Incorporate pantone colour in your garden



Even the name is exciting. This vivid purple shade is bold, brilliant, and utterly befitting of the garden. We can’t wait to incorporate Pantone’s 2018 colour of the year into our gardens — and you can too. Here’s how!


  1. Ultraviolet Annuals for Containers

Ultraviolet annual

If creativity had a colour, it would be ultraviolet. The shade is said to symbolize originality and visionary thinking. That makes it the perfect addition to a vibrant display of annuals in an urn or hanging basket!

You don’t have to look far to find annuals with an ultraviolet hue. Purple violas produce delicate spring blooms; morning glory blooms from late summer until autumn’s first frost. Trailing Fuchsia, fragrant heliotrope, and rich geraniums are great choices for a touch of ultraviolet. Pair them with white or yellow blooms for contrast.


  1. Ultraviolet Perennials for the Garden

Ultraviolet perennial

In the garden, purple never goes out of style. There’s a multitude of choices when it comes to purple perennials for the sun and shade that look beautiful year after year.

For true shades of ultraviolet, look no further than the iris, a hearty perennial that comes in more colour varieties than you can count. The Silver Band, Purple Snow, and Dazzling Eye varieties are particularly striking.

You can incorporate ultraviolet into your garden through shrubbery as well. Consider the hydrangea, which produces big, round flowers that can range from the most delicate to the deepest purples.


  1. Native Ultraviolet Plants for Pollinators

Ultraviolet native pollinator plant

There are lots of good reasons to start a pollinator garden in your yard, especially one that incorporates native plants. They provide ample nectar and pollen for bees, butterflies, hummingbirds, and other important pollinators. Here in Canada, many of our native plants showcase gorgeous shades of purple that fall right into place with Pantone’s yearly theme!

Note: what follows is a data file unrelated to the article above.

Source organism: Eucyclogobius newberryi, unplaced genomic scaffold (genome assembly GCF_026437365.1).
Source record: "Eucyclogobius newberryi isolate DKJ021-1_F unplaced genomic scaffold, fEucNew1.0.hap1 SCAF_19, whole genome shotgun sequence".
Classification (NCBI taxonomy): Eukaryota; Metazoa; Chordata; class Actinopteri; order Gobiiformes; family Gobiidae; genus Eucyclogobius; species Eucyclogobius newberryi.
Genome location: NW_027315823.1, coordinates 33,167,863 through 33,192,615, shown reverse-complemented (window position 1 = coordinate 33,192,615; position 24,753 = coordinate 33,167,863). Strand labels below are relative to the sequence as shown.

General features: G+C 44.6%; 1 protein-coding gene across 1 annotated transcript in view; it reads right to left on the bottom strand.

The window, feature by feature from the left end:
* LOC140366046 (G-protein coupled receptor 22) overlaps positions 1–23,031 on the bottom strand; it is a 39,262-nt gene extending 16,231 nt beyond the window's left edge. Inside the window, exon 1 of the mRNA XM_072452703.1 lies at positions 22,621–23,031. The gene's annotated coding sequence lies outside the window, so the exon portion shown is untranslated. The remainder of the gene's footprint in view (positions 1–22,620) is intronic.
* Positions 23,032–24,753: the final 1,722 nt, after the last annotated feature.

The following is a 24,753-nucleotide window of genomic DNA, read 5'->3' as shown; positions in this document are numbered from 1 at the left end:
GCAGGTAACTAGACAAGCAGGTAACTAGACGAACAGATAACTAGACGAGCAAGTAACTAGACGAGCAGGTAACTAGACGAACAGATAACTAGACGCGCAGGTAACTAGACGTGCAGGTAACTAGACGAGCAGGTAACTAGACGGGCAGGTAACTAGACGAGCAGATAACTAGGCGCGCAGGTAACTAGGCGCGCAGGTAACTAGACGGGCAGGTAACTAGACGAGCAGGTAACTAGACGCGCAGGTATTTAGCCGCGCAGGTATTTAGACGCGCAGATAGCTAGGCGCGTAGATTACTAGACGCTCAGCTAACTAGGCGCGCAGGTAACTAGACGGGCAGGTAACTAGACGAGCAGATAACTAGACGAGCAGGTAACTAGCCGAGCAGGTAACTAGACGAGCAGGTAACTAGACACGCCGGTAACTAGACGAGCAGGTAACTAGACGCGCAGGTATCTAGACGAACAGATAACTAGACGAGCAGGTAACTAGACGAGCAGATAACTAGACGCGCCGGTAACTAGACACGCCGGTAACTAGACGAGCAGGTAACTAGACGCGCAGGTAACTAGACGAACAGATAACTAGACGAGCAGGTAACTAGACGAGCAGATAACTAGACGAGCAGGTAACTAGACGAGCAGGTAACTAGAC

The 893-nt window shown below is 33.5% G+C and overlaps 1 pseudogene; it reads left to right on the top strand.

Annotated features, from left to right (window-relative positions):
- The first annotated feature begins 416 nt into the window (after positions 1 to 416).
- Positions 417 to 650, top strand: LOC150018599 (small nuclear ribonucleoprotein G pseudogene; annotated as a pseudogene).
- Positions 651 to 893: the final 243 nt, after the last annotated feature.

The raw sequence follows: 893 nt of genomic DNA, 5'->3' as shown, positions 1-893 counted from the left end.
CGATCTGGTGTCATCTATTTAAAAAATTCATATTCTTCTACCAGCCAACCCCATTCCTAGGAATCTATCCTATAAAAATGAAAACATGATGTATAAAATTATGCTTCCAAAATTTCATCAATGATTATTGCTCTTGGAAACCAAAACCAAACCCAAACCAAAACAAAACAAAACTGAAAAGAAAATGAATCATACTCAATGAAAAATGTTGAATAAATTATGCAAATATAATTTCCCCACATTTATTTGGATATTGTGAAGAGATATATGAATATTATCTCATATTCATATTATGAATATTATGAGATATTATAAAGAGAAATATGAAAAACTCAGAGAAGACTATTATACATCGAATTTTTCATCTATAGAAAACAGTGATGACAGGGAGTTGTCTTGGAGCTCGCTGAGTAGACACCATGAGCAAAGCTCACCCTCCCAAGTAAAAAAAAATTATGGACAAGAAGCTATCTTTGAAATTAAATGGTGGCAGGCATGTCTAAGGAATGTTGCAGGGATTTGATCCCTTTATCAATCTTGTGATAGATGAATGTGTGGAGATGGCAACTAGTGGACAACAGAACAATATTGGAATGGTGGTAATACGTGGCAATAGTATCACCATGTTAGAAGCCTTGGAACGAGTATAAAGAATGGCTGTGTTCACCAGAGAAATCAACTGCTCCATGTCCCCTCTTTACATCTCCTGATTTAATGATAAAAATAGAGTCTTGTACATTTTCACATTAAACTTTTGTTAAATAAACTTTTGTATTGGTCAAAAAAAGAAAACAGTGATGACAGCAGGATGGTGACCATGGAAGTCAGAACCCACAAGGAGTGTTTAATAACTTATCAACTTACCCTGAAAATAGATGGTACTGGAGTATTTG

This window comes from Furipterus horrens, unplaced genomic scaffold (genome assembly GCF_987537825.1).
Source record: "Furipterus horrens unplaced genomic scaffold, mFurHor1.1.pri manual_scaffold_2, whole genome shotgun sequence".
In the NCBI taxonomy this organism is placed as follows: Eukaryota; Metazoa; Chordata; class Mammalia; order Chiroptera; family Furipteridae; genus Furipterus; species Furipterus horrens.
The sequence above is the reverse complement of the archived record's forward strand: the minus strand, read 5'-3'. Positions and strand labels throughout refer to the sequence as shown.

Consider adding clumps of pollinator plants to your existing garden or starting a special pollinator patch. Wild Bergamot, purple coneflower, echinacea, and bluestem grass will help the bees while bringing a touch of ultraviolet charm to the garden.


  1. Ultraviolet Vegetables

Ultraviolet veggie kale

Purple vegetables are finally having their moment. Along with being beautiful and delicious, they also come with some surprising health benefits! Purple carrots and cauliflower contain anthocyanins, an antioxidant that could boost cardiovascular health.

Why not plant a purple veggie in your garden this year? There are lots of purple vegetables to choose from, including purple sweet potatoes, cabbage, and beetroot. The purple varieties taste similar to their commonly-coloured counterparts, but with subtle flavours that add extra spice to your homegrown meals.


  1. Ultraviolet Garden Herbs

Ultraviolet garden herbs

Don’t stop at purple vegetables. Add another pinch of purple to your plate with homegrown herbs! Several varieties of sage, like May Night and Clary, produce heart-shaped ultraviolet blooms in the spring and summer.

We can’t talk purple herbs without mentioning the lovely lavender. Pantone notes that ultraviolet often represents mindfulness and meditation, which goes perfectly with lavender’s stress-busting properties.

Another colourful herb to consider is catmint. While seldom found in recipe books, this plant grows beautiful spires of purple flowers. As the name implies, its subtle scent is a feline favourite, so don’t grow catmint if you’re trying to keep cats out of the garden!


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